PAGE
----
After taking it easy at my house for a spell, we decided it was time they return to their mother—she was missing them, after all.
And I was DYING to hit the weights again.
Once my children were safely returned, and their mother and I said our cordial goodbyes, I headed over to the "wrecking gym" where I train. Only to find, much to my chagrin, that the garage was more than just a little bit infested with... fleas. Must be this sweltering Alabama heat—I know summer has just arrived, but it seems like every day for the last month the heat index has been over 110 degrees. Could be all the dogs that hang out around the gym. Well, whatever it is, tomorrow it will be time to spray the pesky critters. (Yes, yes, I'm aware that the fleas are—technically speaking—a "sentient being", but I'm afraid they're still getting sprayed.) But, until the spraying can commence, I decided it was time to head back to the house.
And do some bodyweight-only strength training.
I'm pretty keen on bodyweight strength training (read some of my early posts on the blog), and tonight I really had a hell of a workout by doing nothing more than squats (about 500 of them), some push-ups (150), and some sit-ups (don't know how many—a lot).
All of which got me to thinking. And so here are some (quite) random thoughts on bodyweight-only strength training:
- This kind of training should be done frequently. There's no reason that—if bodyweight training is going to be your only form of resistance training—you shouldn't train six-days-per-week for 1 (beginners) to 2 hours (intermediate to advanced) per session.
- You recover fast from this sort of training. This is good—and bad, I suppose. Not only should you train more frequently, you really need to train more frequently.
- This stuff is great for conditioning—and getting you in shape fast. As Paul Chek has said, the key to being in great shape is to perform anaerobic exercise until it becomes aerobic. Bodyweight training can easily fit the bill here.
- Bodyweight-only training is excellent for the athlete who wants to be ageless. You want to live to a ripe old age, and be able to look half your age, have sex like you were half your age, and out train guys half your age? Then these kind of workouts should be the staple of your training.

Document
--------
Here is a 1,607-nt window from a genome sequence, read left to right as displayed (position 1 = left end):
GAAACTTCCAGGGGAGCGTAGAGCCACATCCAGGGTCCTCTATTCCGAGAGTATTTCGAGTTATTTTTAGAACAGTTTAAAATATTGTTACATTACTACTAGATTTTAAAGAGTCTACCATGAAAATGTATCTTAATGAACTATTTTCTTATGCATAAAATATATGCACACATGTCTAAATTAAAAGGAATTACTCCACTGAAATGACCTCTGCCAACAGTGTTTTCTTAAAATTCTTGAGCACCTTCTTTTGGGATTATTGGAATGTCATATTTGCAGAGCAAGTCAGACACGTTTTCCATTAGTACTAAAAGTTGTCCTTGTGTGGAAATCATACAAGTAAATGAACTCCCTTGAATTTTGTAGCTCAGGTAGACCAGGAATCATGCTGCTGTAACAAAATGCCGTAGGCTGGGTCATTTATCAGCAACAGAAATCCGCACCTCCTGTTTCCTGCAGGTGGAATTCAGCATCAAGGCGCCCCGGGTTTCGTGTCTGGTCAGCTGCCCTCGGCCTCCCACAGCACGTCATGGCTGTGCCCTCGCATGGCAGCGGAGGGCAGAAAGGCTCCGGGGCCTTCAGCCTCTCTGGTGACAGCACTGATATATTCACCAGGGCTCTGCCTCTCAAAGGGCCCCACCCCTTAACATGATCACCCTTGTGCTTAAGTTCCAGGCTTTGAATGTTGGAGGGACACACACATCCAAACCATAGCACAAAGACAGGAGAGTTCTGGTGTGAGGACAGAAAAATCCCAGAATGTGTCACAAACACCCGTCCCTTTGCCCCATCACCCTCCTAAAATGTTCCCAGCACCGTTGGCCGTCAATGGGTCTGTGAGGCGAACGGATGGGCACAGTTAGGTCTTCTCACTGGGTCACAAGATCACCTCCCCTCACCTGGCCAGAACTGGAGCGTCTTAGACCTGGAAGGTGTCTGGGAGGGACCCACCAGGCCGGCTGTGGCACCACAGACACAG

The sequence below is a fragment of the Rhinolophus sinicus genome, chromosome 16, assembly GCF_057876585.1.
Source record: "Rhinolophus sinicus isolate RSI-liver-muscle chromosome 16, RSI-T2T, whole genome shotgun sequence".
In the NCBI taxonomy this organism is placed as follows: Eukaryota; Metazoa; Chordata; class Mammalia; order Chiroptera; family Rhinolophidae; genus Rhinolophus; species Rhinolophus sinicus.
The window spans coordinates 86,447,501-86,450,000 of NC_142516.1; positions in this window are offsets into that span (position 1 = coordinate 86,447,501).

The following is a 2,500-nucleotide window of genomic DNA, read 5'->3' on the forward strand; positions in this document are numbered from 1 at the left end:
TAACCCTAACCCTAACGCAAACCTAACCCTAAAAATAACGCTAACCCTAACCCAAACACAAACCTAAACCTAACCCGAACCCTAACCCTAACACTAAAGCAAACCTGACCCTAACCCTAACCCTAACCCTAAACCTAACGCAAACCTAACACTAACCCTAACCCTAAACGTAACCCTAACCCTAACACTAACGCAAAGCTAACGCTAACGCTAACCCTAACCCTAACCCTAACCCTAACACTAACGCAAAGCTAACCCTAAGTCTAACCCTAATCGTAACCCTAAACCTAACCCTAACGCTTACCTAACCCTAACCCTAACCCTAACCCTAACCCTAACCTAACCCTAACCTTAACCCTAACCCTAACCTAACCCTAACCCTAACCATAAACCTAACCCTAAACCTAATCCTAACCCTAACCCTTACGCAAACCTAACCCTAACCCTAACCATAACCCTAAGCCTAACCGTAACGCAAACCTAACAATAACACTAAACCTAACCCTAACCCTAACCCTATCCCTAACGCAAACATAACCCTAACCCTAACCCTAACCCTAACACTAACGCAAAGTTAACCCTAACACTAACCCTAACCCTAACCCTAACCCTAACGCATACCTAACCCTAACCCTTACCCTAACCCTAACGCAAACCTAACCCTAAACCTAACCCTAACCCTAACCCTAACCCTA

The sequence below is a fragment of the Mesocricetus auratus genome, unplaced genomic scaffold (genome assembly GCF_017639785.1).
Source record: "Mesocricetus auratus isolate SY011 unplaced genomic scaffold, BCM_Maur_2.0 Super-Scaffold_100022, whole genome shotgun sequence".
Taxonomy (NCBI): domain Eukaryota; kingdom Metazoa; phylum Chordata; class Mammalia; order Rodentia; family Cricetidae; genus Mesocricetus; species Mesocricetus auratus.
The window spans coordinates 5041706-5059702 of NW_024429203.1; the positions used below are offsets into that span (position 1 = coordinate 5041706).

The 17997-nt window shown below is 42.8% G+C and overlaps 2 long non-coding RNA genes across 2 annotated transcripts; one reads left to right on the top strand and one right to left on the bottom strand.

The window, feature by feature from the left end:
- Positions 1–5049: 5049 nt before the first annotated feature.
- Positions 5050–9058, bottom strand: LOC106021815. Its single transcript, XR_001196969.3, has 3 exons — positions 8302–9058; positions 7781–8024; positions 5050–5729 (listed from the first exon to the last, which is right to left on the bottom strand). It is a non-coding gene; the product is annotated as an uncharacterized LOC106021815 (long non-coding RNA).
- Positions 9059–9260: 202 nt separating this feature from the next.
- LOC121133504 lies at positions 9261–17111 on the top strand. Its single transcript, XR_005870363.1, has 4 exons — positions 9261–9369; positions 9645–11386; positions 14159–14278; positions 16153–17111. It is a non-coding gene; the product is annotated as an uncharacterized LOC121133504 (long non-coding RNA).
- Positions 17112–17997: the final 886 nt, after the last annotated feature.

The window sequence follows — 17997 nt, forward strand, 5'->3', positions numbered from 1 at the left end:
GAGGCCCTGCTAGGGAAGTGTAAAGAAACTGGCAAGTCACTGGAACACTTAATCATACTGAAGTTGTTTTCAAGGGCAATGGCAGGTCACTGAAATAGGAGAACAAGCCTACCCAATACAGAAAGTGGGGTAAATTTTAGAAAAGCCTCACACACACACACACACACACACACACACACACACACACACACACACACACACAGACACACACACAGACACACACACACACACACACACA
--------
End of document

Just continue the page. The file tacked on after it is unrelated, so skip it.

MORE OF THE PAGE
- This kind of training is great for mixed martial artists. If you are into MMA, I would advise that you lift weights 2 days per week (HEAVY) and the other 4 days a week should be comprised of bodyweight-only strength training.
- When performing bodyweight squats, don't count reps during a set, count the time of your sets. You should work up to 5 to 10 minute sets of squats. Then you will be in very good shape.
- This kind of training teaches you to eat well. You can't do these workouts and eat like a super-heavyweight powerlifting competitor—you'd be winded within 5 minutes of starting your workout. You need lots of lean protein, and plenty of complex and fibrous carbohydrates.
- Everyone should do this kind of training at least once per week. (Yes, that even goes for your super-heavy powerlifters I was talking about.)
- These workouts are great as "extra workouts" in your powerlifting arsenal, especially if your workouts in the gym are mainly comprised of "maximal effort" training and "dynamic effort" training.
- You will not lose your muscle mass if you switch over from typical bodybuilding training to bodyweight-only training. Don't believe me? Try doing 100 push-ups, 50 chins, and 500 bodyweight squats six days per week for the next month. You'll be absolutely friggin' sold.